In comparing the two tests, Banks v Goodfellow refers to a “disorder of the mind”, while the MCA refers to a medical diagnosis. The Victorian terminology used in Banks v Goodfellow is such that it could not have been referring to relatively modern issues such as personality disorders. However, as psychiatry was just evolving at the time, they were more prone to describe disorders rather than mental illnesses. Coincidently, within modern psychiatry there is a growing tendency to do the same. Many find it more useful to refer to disorders that are descriptions of a behaviour that the patient cannot control, rather than a clinical diagnosis. The return to Victorian terminology is perhaps reflective of a deeper understanding of the complexity of mental health.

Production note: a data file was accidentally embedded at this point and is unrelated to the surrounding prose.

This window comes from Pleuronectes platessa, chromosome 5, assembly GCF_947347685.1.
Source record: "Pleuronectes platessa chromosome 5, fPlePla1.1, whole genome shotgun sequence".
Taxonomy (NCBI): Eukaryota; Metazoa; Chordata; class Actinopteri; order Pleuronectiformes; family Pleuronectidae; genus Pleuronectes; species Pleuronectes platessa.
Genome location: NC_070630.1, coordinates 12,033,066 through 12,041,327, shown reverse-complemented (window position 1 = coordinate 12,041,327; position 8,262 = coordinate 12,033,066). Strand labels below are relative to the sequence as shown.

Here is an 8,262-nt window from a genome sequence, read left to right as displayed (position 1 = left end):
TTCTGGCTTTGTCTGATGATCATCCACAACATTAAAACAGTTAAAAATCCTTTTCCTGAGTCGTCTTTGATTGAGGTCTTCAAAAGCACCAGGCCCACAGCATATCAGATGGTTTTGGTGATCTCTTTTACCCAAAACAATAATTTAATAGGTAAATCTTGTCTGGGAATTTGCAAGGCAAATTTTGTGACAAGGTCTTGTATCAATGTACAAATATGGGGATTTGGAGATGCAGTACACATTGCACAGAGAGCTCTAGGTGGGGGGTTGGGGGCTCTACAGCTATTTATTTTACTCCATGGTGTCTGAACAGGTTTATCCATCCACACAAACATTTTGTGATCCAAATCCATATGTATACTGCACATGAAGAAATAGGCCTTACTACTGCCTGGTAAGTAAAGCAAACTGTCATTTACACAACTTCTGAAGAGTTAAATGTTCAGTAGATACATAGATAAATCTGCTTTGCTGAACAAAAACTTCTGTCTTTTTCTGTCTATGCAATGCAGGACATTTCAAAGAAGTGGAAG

The Judge initially looked for a medical diagnosis but could not find one. As he couldn’t choose between the views put forward by Dr Series and Professor Jacoby, he then turned to look at the burden of proof. There is a well established legal principle that a person is presumed to have capacity, though that presumption can be rebutted by evidence to the contrary. Where doubt is cast upon a person’s capacity, then it is up to the person seeking to establish that the will is valid to show that the maker of the will had the necessary testamentary capacity when it was made.